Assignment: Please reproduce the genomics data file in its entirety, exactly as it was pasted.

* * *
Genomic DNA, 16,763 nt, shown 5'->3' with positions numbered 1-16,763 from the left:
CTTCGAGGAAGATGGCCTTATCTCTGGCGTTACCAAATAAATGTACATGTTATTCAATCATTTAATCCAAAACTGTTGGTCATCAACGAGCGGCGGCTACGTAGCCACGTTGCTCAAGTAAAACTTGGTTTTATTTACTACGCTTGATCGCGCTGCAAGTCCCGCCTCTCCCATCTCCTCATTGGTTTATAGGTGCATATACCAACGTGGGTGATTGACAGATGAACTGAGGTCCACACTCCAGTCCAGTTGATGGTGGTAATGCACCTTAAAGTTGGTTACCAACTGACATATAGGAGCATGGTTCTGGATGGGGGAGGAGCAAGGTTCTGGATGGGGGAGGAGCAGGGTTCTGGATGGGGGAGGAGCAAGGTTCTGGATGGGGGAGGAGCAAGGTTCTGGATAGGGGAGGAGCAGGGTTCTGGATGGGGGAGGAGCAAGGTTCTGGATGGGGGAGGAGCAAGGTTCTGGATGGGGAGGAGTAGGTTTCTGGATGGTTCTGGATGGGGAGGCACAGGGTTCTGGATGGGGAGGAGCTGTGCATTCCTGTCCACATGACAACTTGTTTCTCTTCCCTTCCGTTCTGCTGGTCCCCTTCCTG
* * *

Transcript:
Genomic DNA, 16,763 nt, shown 5'->3' with positions numbered 1-16,763 from the left:
CTTCGAGGAAGATGGCCTTATCTCTGGCGTTACCAAATAAATGTACATGTTATTCAATCATTTAATCCAAAACTGTTGGTCATCAACGAGCGGCGGCTACGTAGCCACGTTGCTCAAGTAAAACTTGGTTTTATTTACTACGCTTGATCGCGCTGCAAGTCCCGCCTCTCCCATCTCCTCATTGGTTTATAGGTGCATATACCAACGTGGGTGATTGACAGATGAACTGAGGTCCACACTCCAGTCCAGTTGATGGTGGTAATGCACCTTAAAGTTGGTTACCAACTGACATATAGGAGCATGGTTCTGGATGGGGGAGGAGCAAGGTTCTGGATGGGGGAGGAGCAGGGTTCTGGATGGGGGAGGAGCAAGGTTCTGGATGGGGGAGGAGCAAGGTTCTGGATAGGGGAGGAGCAGGGTTCTGGATGGGGGAGGAGCAAGGTTCTGGATGGGGGAGGAGCAAGGTTCTGGATGGGGAGGAGTAGGTTTCTGGATGGTTCTGGATGGGGAGGCACAGGGTTCTGGATGGGGAGGAGCTGTGCATTCCTGTCCACATGACAACTTGTTTCTCTTCCCTTCCGTTCTGCTGGTCCCCTTCCTG